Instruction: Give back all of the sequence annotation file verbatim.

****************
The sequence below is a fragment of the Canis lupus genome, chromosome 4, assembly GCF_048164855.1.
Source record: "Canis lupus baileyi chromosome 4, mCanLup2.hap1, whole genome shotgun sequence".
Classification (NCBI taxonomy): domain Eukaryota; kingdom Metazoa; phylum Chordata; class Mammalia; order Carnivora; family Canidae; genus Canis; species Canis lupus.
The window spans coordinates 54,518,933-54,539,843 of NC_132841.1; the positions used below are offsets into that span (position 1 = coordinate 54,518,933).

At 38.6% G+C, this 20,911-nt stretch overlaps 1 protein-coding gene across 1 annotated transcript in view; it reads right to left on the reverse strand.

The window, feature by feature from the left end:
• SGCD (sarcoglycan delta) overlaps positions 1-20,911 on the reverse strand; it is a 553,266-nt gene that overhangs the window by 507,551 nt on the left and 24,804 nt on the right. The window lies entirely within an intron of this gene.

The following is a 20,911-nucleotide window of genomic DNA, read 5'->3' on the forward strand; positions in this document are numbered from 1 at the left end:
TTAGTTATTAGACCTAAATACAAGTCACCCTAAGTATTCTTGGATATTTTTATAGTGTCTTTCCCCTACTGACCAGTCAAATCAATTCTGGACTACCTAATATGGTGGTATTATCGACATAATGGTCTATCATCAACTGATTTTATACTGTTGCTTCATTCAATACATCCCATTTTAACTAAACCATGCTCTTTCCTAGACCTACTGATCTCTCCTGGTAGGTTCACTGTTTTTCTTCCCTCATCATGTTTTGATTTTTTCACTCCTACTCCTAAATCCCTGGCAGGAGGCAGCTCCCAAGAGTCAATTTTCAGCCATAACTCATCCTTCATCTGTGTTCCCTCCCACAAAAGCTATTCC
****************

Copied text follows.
The sequence below is a fragment of the Canis lupus genome, chromosome 4, assembly GCF_048164855.1.
Source record: "Canis lupus baileyi chromosome 4, mCanLup2.hap1, whole genome shotgun sequence".
Classification (NCBI taxonomy): domain Eukaryota; kingdom Metazoa; phylum Chordata; class Mammalia; order Carnivora; family Canidae; genus Canis; species Canis lupus.
The window spans coordinates 54,518,933-54,539,843 of NC_132841.1; the positions used below are offsets into that span (position 1 = coordinate 54,518,933).

At 38.6% G+C, this 20,911-nt stretch overlaps 1 protein-coding gene across 1 annotated transcript in view; it reads right to left on the reverse strand.

The window, feature by feature from the left end:
• SGCD (sarcoglycan delta) overlaps positions 1-20,911 on the reverse strand; it is a 553,266-nt gene that overhangs the window by 507,551 nt on the left and 24,804 nt on the right. The window lies entirely within an intron of this gene.

The following is a 20,911-nucleotide window of genomic DNA, read 5'->3' on the forward strand; positions in this document are numbered from 1 at the left end:
TTAGTTATTAGACCTAAATACAAGTCACCCTAAGTATTCTTGGATATTTTTATAGTGTCTTTCCCCTACTGACCAGTCAAATCAATTCTGGACTACCTAATATGGTGGTATTATCGACATAATGGTCTATCATCAACTGATTTTATACTGTTGCTTCATTCAATACATCCCATTTTAACTAAACCATGCTCTTTCCTAGACCTACTGATCTCTCCTGGTAGGTTCACTGTTTTTCTTCCCTCATCATGTTTTGATTTTTTCACTCCTACTCCTAAATCCCTGGCAGGAGGCAGCTCCCAAGAGTCAATTTTCAGCCATAACTCATCCTTCATCTGTGTTCCCTCCCACAAAAGCTATTCC